Similarly, while earbuds remain a great tool for listening to audio in a private manner, we're relying on them more than ever for inputting high-quality audio through their built-in microphones. Having meetings, lectures, and happy hours over Zoom or Google Meet has replaced the in-person equivalents for the time being, and keeping these things from being an absolute nightmare are earbuds.
When you wear earbuds to these virtual get togethers, you're ensuring you can hear everyone clearly and that everyone will be able to easily understand you. A lot of earbuds now come with noise-canceling tech for their microphones, ensuring you can still be heard even if there are annoying background sounds around you (people talking, a dishwasher running, etc.). The true wireless design can also come in handy here, as wearing a single earbud for a long meeting is more comfortable than keeping two in your ears for two hours, three hours, or however long it lasts.
That's all to say that earbuds are a lot more versatile than they used to be. Sure, you can still use them for just listening to music, but earbuds can do so much more than that in 2020. They're our workout companions, white-noise machines, meeting tools, etc. Part of this is thanks to the rise of things like Spotify, podcasts, and video chatting apps, but earbuds complete the experience of those things so that they're as thoroughly enjoyable as possible.
The way we use and think about earbuds has shifted tremendously over just a couple of decades, and in another 20 years from now, who knows where we'll be headed. Plenty of earbuds now support built-in voice assistants from the likes of Google Assistant and Alexa, and one can only imagine how those kinds of features will evolve a few years down the road.
Our world is one that's constantly changing, and alongside every other bit of technology, earbuds are ready to adapt and take new shapes for the task ahead.
Samsung Galaxy Buds Live
A prime example of modern earbuds
We've seen plenty of great earbuds over the last few years, and in 2020, one of the best releases came in the form of the Samsung Galaxy Buds Live. The Buds Live are the epitome of modern earbuds, offering a true wireless design, long battery life, great audio, active noise cancellation, and tons of extra features via the Galaxy Wearable companion app.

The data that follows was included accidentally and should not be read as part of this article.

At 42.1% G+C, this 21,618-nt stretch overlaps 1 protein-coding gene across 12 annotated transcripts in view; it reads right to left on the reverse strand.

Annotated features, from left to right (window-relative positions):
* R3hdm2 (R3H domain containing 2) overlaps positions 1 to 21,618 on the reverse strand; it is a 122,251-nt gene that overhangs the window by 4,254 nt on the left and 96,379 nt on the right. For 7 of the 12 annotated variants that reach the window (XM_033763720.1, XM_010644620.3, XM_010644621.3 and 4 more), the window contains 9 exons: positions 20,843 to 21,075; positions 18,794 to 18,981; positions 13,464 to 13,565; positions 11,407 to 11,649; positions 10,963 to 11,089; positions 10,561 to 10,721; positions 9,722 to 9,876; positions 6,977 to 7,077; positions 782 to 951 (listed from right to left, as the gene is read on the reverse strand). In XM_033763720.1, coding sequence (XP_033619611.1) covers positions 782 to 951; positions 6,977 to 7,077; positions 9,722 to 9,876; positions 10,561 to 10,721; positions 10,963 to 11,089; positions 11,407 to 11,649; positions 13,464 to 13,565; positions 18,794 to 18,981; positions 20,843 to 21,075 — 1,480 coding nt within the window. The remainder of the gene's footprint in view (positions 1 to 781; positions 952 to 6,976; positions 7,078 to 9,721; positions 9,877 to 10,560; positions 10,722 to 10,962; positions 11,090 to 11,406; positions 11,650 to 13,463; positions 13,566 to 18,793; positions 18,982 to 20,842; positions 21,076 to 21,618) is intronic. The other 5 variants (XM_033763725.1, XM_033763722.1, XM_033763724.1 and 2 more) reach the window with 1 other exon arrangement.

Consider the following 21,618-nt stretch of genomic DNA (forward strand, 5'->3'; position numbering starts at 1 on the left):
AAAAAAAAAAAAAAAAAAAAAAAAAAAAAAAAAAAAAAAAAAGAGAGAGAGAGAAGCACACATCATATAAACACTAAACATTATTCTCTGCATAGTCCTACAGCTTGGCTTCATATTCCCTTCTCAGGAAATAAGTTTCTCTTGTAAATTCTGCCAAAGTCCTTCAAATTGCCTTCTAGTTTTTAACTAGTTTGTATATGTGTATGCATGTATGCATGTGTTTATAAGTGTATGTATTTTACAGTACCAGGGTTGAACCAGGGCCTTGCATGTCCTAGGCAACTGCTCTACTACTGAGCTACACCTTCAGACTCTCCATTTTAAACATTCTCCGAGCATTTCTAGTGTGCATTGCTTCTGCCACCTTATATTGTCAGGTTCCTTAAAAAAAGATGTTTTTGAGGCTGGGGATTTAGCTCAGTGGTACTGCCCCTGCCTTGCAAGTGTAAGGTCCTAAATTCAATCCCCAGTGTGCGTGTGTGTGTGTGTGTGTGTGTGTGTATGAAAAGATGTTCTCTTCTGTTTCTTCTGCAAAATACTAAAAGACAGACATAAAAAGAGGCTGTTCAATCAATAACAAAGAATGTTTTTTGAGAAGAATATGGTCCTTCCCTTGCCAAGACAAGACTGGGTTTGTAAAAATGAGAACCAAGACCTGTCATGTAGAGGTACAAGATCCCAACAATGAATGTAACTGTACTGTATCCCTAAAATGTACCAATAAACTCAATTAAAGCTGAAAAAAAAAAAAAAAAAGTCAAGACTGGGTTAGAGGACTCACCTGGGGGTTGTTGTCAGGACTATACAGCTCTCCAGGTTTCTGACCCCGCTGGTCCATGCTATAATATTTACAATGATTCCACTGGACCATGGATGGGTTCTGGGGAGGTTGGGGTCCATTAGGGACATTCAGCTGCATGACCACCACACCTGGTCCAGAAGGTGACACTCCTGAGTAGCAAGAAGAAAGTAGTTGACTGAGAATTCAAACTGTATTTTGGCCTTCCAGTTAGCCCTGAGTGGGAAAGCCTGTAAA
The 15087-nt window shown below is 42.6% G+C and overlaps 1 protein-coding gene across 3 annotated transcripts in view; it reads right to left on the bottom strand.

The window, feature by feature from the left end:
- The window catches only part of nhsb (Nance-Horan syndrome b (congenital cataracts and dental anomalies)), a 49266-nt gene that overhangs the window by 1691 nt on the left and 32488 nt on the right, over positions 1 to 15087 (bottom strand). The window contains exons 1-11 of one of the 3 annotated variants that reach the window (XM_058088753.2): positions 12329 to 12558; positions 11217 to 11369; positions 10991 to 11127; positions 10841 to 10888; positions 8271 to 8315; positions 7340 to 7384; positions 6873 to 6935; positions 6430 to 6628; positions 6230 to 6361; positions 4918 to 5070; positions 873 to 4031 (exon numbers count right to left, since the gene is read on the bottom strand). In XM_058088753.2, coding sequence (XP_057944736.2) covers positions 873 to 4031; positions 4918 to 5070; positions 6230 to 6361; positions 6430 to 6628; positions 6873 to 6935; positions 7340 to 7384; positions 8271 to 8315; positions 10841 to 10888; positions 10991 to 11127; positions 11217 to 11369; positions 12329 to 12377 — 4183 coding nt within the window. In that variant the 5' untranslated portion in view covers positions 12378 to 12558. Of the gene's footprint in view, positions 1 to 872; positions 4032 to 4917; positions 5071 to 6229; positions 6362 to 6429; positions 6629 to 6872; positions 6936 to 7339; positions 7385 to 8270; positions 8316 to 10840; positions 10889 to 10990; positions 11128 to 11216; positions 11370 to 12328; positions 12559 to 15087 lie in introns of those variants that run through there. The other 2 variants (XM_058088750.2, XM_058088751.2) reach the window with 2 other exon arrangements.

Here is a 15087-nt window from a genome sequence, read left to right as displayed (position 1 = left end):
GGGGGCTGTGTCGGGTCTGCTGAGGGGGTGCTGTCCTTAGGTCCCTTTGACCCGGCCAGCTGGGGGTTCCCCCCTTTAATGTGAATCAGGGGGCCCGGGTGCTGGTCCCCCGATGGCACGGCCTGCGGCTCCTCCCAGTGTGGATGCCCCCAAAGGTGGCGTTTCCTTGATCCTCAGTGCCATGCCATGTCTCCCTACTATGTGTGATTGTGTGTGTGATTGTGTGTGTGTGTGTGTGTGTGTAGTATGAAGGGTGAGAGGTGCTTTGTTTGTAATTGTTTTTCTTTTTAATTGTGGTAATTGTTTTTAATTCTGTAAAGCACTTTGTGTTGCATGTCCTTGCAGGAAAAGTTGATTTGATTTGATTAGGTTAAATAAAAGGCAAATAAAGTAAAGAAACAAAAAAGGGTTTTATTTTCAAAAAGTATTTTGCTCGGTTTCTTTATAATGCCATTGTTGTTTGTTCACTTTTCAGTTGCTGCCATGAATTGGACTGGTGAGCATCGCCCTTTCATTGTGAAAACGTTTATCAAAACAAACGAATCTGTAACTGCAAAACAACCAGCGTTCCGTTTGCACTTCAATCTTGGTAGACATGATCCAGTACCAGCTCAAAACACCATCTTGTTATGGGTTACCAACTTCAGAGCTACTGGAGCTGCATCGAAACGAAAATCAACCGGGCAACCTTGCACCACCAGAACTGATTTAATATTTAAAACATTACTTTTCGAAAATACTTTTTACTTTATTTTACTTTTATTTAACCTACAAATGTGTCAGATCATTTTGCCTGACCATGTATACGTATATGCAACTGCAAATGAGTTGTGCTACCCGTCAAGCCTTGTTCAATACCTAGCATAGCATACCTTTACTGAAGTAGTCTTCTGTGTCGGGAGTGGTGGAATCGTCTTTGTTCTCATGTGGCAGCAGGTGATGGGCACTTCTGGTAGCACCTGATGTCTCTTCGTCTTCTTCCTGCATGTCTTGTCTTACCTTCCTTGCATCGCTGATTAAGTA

I still use wired for when quality counts, but it is nice to not be tethered while on those long meetings. A side effect of wireless on conference calls, is asking someone a direct question, getting a long pause, then the person comes back on the line breathless because they were in a different room than their muted phone. I thought most headphones had the ability to mute and unmute, so maybe it's a user issue 😉 Just a word of warning if discussing sensitive information: Bluetooth data can be captured and reassembled, giving someone both sides of the conversation. The guys in my department do it for fun.
This spoke to me. I was really nervous about making the change over to Bluetooth headphones. Oftentimes I would hear about crappy sound quality, not being able to charge and listen to music at the same time, and dropped latency. However, this really hasn't been the case for me. The sound is solid, I never listen to music when my phone charges and the reception has been solid. I was the biggest headphone jack Advocate, and to extent I still identify as one, but I've kinda moved on at this point. If my next phone doesn't have a headphone jack I won't be mad at all.